As martial artists, we are far more likely to take an active role in our ongoing personal development than most people. It’s one of the things I love so much about our industry. However, in the quest for CANI (Constant And Never-ending Improvement), we often focus on improving whatever we see as our weakest link. And why not? It makes logical sense to improve what you’re worst at, right?
But what if I told you this approach... is BACKWARDS!?
Instead of focusing on what’s wrong, we should be focusing on – and building upon – what’s already RIGHT! Take Kareem Abdul Jabar in the movie “Game of Death” where he fights his real-life martial arts instructor Bruce Lee. If you haven’t seen it, go ahead and look it up, I’ll wait. You’ll see Kareem fights with a long, LONG game. Of course he does! While he could have pursued any fighting style, he smartly chose to focus on playing to his strengths – long range and effective use of distance. This was the core of his teacher’s philosophy – the honest expression of the individual over an organized “style.” The same is true in our everyday approach to life as well.
As you know, some people are better at fostering close relationships with others, while some have a presence that can influence and excite a crowd. Others still are great at thinking strategically, and some people just seem to have an ability to turn those ideas into reality. These are their unique talents. It’s what comes naturally for them. They approach most problems starting from that place of comfort before adjusting perspective if needed. And while we are all capable of working outside our natural and developed talents, the times we feel most like a fish in water is when we’re operating within them. We like to feel capable in the things we do, and that our contributions make a difference. To put it simply, individuals don’t need to be well-rounded, but teams do.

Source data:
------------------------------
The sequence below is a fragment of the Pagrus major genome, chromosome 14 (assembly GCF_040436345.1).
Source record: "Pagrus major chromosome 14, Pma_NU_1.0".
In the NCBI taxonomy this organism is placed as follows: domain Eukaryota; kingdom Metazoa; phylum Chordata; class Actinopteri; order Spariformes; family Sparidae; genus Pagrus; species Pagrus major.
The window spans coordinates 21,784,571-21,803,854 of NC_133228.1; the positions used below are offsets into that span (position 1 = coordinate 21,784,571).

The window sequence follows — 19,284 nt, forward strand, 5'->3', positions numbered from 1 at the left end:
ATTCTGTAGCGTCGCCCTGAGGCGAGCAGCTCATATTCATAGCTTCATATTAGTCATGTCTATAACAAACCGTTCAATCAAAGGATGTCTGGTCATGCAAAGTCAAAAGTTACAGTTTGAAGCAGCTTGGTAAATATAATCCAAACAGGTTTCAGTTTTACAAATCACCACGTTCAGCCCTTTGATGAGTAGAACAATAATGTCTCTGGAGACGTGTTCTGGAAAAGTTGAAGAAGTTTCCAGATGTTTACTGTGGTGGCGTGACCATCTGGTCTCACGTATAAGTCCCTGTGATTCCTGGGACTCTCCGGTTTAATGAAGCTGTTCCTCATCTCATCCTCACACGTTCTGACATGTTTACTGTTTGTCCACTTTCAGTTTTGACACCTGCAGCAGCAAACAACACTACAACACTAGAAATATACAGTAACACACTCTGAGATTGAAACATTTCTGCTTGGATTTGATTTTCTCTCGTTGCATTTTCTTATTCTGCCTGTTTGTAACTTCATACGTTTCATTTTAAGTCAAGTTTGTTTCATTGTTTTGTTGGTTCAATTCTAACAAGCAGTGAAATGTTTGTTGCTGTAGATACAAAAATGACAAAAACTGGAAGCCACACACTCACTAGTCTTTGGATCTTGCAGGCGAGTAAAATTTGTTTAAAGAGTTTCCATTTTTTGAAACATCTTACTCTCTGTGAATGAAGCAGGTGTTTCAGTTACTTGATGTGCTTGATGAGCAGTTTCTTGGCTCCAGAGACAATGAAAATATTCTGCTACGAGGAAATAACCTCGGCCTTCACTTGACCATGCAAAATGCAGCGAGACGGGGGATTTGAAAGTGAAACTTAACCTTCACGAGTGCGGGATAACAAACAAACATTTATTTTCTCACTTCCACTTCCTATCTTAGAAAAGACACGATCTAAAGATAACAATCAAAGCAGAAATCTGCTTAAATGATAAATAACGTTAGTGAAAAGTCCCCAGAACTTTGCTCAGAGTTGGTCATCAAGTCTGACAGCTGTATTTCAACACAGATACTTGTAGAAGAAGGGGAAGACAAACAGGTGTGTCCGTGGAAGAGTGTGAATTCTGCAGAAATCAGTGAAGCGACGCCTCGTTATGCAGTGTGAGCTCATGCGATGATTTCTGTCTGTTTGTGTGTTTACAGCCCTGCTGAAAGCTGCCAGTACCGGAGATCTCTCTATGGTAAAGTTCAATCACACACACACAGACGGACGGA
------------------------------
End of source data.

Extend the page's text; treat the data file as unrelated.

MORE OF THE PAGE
As the leader of a team, your goal is to leverage the talents or strengths of your team members as effectively as possible. Help them bring their talents to bear within their role for the good of the group. Extensive research around the behaviors of top-performing teams has revealed one item as the strongest predictor of exceptional team performance: a strong agreement with the statement “At work, I have the opportunity to do what I do best every day.”
Teams that do the best work have a variety of strengths represented across their members. No one person can be the best at everything and we won’t all approach a problem the exact same way. We don’t want sameness, we want diversity. When we as leaders can recognize the strengths in others and let them run free, great things happen.
What I do, you cannot do; but what you can do, I cannot do. The needs are great, and none of us, including me, ever do great things. But we can all do small things, with great love, and together we can do something wonderful.
--Mother Teresa of Calcutta
This week, look to identify the unique talents each member of your team brings to the table. What can you do to channel these skills towards the current team goal, and accomplish something wonderful?
At Kovars, we’ve built a common language for communicating our strengths through the use of the CliftonStrengths Top 5 Strengths Assessment. This reveals your Top 5 of 34 possible talents, with a personalized description of your strengths.
For more on how to develop your team through their strengths, Schedule an Appointment today to talk to one of our business success coaches.
Today's blog is written by Kovar Systems General Manager, Bryan Nay. He is a 3rd degree black belt in Kenpo and 2nd degree Black Belt in Olympic Tae Kwon Do. Nay also has a degree in Marketing and Human Resources Management from Cal Poly, San Luis Obispo.